Moreover the Commission requests the automatic recognition of an intellectual property right in the United Kingdom on the basis of the existing intellectual property right having unitary character within the Union. The position paper covers important regulations for international property rights. It is desirable that an agreement will be achieved between the EU and the UK, which would be a great relief for all patent and trade markers seeking protection for their intellectual property at the international level.
European Patent Court (UPC) can improve patent protection
A signal that the British also have an interest in an agreement was already send before. The British had announced in spring, despite the Brexit vote they will participate at the upcoming European Patent Court (UPC). The new court will be responsible for all European patents granted at the time of its establishment. The proceedings before the European Patent Court are intended to replace the previous patent disputes before national courts. With the European Patent Court, it will be possible to finally implement a European patent, if it is violated, in a single procedure throughout the EU. This is to avoid the effort and the costs that are generated by the procedures in the individual countries and that can add up quickly.
Scotland is pushing forward ratification for the UPC despite brexit
Last week, movement has come into the process: Scotland is pushing forward ratification for the UPC. A statutory instrument (SI), namely the “Order on Privileges and Immunities”, which gives the Unified Patent Court its legal capacity in UK law, had been laid before Scottish Parliament on 31st of August. The same document had been laid before Parliament in Westminster on 26th June, and both British parliaments must discuss and formerly approve this document. The parliamentary recognition of the SI is an important part of the implementation of the UPC treaty into national law and the prerequisite for the actual launch of the long-planned European Patent Court.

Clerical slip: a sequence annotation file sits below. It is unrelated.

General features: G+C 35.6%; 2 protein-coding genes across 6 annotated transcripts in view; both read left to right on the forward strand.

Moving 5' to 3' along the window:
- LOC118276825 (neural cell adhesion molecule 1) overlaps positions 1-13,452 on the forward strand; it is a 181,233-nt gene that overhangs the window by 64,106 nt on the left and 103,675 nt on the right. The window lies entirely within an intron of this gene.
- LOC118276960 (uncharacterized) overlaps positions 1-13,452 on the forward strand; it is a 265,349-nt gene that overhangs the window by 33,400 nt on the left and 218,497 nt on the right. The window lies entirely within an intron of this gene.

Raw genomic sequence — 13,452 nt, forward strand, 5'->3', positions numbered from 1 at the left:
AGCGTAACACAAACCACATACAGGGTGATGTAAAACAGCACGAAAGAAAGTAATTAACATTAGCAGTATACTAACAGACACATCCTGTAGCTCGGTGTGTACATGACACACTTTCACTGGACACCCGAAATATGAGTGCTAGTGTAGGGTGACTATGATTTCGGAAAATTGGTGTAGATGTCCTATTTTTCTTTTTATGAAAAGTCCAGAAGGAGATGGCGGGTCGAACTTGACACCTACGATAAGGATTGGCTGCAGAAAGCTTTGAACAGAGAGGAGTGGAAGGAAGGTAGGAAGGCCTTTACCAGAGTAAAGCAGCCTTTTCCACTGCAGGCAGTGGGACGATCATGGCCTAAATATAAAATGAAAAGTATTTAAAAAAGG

The sessions of Parliament are just starting, in Scotland, for example, on the 4th of September the first session took place. The British parliament, that has composed new after the British elections, held it’s first session on September the 5th. However, the debates will take some time, in Scotland it is assumed that it will take about 55 meeting days. Westminster, on the other hand, has postponed the debate that was actually planned for July at an indefinite time.
Ratification of the UPC Agreement in Germany in delay, too
The final ratification is also delayed in Germany. The delay has been caused by a complaint being filed at the German Constitutional Court which led the Court asking the German parliament to delay signature of legislation that would have progressed the UPCA’s ratification by Germany (file number: 2 BvR 739/17). It is uncertain, when this legal case will be judged. But one thing is certain: The start-up date for the UPC obviously cannot be achieved. The UPC Preparatory Committee have withdrawn their 1 December 2017 start date and are as yet unable to confirm any further dates. If you want to know, what states have completed ratification, have a look at UPCA ratification index. Loose ends: the ratification of the European Patent Court and the Withdrawal Agreement concerning intellectual property – but still chances.
All of our “UPC”-Articles so far:
And all of our “Brexit”-Articles so far: